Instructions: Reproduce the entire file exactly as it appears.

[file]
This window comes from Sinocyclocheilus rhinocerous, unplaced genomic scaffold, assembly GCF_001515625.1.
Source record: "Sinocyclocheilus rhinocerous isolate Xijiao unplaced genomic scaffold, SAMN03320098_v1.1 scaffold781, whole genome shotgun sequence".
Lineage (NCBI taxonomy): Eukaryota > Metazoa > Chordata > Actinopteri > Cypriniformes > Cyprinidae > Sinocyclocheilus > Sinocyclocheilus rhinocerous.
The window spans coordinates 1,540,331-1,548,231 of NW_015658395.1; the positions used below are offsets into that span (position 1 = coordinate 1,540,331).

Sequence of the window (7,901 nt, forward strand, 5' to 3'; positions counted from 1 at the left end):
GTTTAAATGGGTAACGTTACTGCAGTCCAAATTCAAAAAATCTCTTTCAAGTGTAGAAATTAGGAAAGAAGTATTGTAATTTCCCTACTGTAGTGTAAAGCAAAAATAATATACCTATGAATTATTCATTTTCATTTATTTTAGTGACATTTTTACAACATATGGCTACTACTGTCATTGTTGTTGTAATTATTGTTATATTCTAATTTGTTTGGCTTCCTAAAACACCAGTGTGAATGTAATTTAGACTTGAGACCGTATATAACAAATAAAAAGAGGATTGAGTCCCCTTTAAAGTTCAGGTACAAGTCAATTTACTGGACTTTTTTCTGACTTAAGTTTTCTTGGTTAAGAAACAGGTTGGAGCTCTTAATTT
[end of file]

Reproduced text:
This window comes from Sinocyclocheilus rhinocerous, unplaced genomic scaffold, assembly GCF_001515625.1.
Source record: "Sinocyclocheilus rhinocerous isolate Xijiao unplaced genomic scaffold, SAMN03320098_v1.1 scaffold781, whole genome shotgun sequence".
Lineage (NCBI taxonomy): Eukaryota > Metazoa > Chordata > Actinopteri > Cypriniformes > Cyprinidae > Sinocyclocheilus > Sinocyclocheilus rhinocerous.
The window spans coordinates 1,540,331-1,548,231 of NW_015658395.1; the positions used below are offsets into that span (position 1 = coordinate 1,540,331).

Sequence of the window (7,901 nt, forward strand, 5' to 3'; positions counted from 1 at the left end):
GTTTAAATGGGTAACGTTACTGCAGTCCAAATTCAAAAAATCTCTTTCAAGTGTAGAAATTAGGAAAGAAGTATTGTAATTTCCCTACTGTAGTGTAAAGCAAAAATAATATACCTATGAATTATTCATTTTCATTTATTTTAGTGACATTTTTACAACATATGGCTACTACTGTCATTGTTGTTGTAATTATTGTTATATTCTAATTTGTTTGGCTTCCTAAAACACCAGTGTGAATGTAATTTAGACTTGAGACCGTATATAACAAATAAAAAGAGGATTGAGTCCCCTTTAAAGTTCAGGTACAAGTCAATTTACTGGACTTTTTTCTGACTTAAGTTTTCTTGGTTAAGAAACAGGTTGGAGCTCTTAATTT